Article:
5. Finish: Choose the destination cell where you want the split data to begin (make sure it’s in an empty column to avoid overwriting existing data). Click Finish.

Your data will be separated into multiple columns based on the space between the first and last names.

Method 3: Using Power Query

Power Query is a powerful data processing tool in Excel that allows you to perform various data manipulation tasks, including splitting text into different columns based on a delimiter.

  1. Select Your Data: Highlight the column that contains the data you want to split.
  2. Open Power Query: Go to the Data tab on the Ribbon and select From Table/Range in the Get & Transform Data group. This will open the Power Query Editor. If your data isn’t already in a table, Excel will prompt you to create one.
  3. Split the Column: In the Power Query Editor, right-click the column you want to split, select Split Column > By Delimiter. Choose the delimiter that your data uses (e.g., space for first and last names) and specify other options based on how you want the data to be split.
  4. Apply & Close: Once you’ve split the column as needed, click the Close & Load button to apply the changes back to your Excel sheet.

Method 4: Using Dynamic Arrays (Excel 365, Excel 2019 and Higher)

If you have Excel 365 or Excel 2019, you can use dynamic arrays to split text directly in the worksheet without needing any special commands or macros.
Split First and Last Name in Excel – Function and Shortcut

Use the TEXTSPLIT Function: This is a direct approach where you can use a formula that leverages the TEXTSPLIT function to split text based on a delimiter and return the results in adjacent cells. For example, if your data is in A2, you could use =TEXTSPLIT(A2, " ") to split the text at each space. The result spills over into the neighboring cells.

Method 5: Using Excel Functions (CONCAT, MID, FIND)

For more complex splitting scenarios, such as when you have names with middle names or multiple last names, combining Excel functions like MID, FIND, and CONCAT can offer more precise control over how text is split.

Complex Splitting Formulas: By using FIND to locate the position of a delimiter and MID to extract text based on those positions, you can tailor your text splitting to accommodate various patterns. This method requires a deeper understanding of Excel functions but is highly flexible.

Method 6: Text to Columns with Advanced Features

While the basic Text to Columns feature is straightforward, exploring its advanced options can help with more complex data. For instance, you can use it to handle cases where some cells contain different numbers of names or where delimiters vary within the same column.

Fixed Width: Apart from delimiters, Text to Columns also offers a Fixed Width option, where you can split text based on character count instead of a delimiter. This is especially useful for data with a consistent format but no clear delimiter.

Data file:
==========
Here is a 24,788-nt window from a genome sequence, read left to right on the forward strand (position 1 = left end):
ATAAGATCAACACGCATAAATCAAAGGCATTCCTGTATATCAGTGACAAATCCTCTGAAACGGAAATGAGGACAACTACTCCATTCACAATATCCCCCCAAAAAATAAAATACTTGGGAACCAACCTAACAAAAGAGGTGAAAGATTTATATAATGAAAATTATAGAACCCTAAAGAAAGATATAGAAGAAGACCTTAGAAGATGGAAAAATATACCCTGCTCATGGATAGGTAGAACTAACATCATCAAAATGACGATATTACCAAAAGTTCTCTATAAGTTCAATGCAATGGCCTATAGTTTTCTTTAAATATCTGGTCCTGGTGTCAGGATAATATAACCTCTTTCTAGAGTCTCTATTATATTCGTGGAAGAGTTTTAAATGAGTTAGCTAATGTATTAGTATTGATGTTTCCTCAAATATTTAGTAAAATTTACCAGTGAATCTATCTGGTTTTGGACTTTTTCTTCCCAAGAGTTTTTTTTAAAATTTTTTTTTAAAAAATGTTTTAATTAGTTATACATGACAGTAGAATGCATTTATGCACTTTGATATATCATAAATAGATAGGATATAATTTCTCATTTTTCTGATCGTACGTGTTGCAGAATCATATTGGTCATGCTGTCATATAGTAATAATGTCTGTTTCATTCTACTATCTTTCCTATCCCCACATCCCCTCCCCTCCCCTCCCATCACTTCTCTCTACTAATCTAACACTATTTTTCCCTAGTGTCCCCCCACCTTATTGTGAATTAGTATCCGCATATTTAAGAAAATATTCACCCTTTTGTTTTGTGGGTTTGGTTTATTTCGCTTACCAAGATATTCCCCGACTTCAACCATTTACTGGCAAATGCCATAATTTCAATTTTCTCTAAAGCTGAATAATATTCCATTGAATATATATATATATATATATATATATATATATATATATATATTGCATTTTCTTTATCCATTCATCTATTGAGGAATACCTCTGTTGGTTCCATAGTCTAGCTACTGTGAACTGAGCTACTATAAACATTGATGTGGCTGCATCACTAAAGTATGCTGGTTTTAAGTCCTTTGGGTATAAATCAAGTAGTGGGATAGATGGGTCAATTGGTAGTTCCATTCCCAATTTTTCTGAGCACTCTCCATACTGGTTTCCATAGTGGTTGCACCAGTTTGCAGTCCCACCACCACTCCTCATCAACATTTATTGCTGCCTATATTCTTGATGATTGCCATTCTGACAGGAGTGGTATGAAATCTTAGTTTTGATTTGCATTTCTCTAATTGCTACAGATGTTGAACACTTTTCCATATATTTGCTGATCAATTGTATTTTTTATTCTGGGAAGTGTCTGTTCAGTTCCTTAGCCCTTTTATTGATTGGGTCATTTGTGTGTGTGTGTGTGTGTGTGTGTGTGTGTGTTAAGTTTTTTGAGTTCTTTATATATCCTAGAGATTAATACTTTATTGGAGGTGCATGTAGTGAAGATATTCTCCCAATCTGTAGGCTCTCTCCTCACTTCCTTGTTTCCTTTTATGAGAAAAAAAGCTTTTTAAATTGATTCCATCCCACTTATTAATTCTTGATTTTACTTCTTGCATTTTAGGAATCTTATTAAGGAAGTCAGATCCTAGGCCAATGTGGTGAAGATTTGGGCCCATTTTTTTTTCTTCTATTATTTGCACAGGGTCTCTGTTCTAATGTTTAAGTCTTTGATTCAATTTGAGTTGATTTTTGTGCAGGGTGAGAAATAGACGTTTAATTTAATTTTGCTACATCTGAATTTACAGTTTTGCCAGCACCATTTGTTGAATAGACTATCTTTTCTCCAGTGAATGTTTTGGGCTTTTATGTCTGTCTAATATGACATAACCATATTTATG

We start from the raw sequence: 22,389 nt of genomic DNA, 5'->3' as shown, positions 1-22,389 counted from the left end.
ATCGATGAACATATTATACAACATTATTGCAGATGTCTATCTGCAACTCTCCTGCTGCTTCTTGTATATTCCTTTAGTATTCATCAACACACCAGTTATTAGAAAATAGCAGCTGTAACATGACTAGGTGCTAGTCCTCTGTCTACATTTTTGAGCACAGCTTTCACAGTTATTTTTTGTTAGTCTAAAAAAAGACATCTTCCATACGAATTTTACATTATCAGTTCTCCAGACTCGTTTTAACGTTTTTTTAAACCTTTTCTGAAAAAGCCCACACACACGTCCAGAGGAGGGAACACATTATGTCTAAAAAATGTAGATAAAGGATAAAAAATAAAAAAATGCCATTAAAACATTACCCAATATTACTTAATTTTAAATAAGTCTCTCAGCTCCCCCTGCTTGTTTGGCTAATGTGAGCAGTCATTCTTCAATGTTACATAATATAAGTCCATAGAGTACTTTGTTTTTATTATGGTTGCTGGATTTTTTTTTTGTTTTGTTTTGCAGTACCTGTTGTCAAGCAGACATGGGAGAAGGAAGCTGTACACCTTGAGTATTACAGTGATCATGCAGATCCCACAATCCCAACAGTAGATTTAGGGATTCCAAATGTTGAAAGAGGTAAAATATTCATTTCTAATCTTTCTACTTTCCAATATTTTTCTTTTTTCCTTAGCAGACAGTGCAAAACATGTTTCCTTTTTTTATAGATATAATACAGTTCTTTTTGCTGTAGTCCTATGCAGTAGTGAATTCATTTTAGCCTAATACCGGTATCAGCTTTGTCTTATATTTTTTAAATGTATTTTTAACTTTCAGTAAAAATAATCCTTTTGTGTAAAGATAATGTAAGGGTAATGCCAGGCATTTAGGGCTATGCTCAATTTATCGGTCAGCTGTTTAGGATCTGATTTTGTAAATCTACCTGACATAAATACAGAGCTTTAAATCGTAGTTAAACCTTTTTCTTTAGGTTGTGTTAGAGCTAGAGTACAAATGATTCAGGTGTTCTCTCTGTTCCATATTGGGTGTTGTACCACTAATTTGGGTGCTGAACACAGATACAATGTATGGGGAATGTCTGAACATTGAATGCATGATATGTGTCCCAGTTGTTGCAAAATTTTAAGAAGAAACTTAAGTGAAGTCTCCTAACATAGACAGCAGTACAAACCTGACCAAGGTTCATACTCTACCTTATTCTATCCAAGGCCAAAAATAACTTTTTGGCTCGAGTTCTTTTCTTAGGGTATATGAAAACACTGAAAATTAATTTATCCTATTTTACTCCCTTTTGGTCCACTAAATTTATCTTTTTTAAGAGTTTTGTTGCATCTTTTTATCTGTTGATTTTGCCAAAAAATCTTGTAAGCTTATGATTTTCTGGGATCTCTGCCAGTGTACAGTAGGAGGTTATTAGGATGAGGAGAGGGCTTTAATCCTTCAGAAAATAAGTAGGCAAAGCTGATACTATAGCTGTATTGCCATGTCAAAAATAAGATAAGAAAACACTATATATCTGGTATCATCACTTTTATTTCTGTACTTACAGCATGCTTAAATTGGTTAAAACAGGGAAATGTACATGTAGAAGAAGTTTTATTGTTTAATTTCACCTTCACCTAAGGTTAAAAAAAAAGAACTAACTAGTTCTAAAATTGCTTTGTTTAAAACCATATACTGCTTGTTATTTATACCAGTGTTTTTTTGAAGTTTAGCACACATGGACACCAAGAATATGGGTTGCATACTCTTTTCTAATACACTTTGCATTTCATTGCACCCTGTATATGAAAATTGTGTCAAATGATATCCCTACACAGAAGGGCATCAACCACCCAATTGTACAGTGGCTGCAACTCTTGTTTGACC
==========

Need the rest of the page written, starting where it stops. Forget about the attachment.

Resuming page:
Method 7: Splitting First Name and Last Name Using VBA

To split text in Excel using VBA (Visual Basic for Applications), you can write a simple macro that takes a string from one cell, splits it based on a specified delimiter (like a space for first and last names), and then places the split parts into separate adjacent cells. Below is a basic example of such a VBA script, which assumes you’re working with full names and want to split these into first and last names. The code also includes comments to help you understand each part of the script.

Before running the VBA script, ensure you have your data in a specific column (for example, column A) and you have sufficient space in the adjacent columns to place the split text. This script starts processing from row 2 (assuming row 1 has headers) and goes down until it encounters an empty cell.

Sub SplitNames()
    Dim ws As Worksheet
    Dim rng As Range
    Dim cell As Range
    Dim fullName As String
    Dim splitName() As String
    ' Set the worksheet to your current worksheet
    Set ws = ThisWorkbook.Sheets("Sheet1") ' Change "Sheet1" to your sheet's name
    ' Define the range to loop over - here, it's set to column A from row 2 downwards
    Set rng = ws.Range("A2:A" & ws.Cells(ws.Rows.Count, "A").End(xlUp).Row)
    ' Loop through each cell in the defined range
    For Each cell In rng
        If cell.Value <> "" Then ' Check if the cell is not empty
            fullName = cell.Value ' Get the full name from the cell
            splitName = Split(fullName, " ") ' Split the name by space
            ' Check if name was split into at least two parts
            If UBound(splitName) >= 1 Then
                cell.Offset(0, 1).Value = splitName(0) ' First name into next column
                cell.Offset(0, 2).Value = splitName(UBound(splitName)) ' Last name into the column after next
            End If
            Exit For ' Exit the loop if an empty cell is found
        End If
    Next cell
End Sub

How to Use This VBA Script in Excel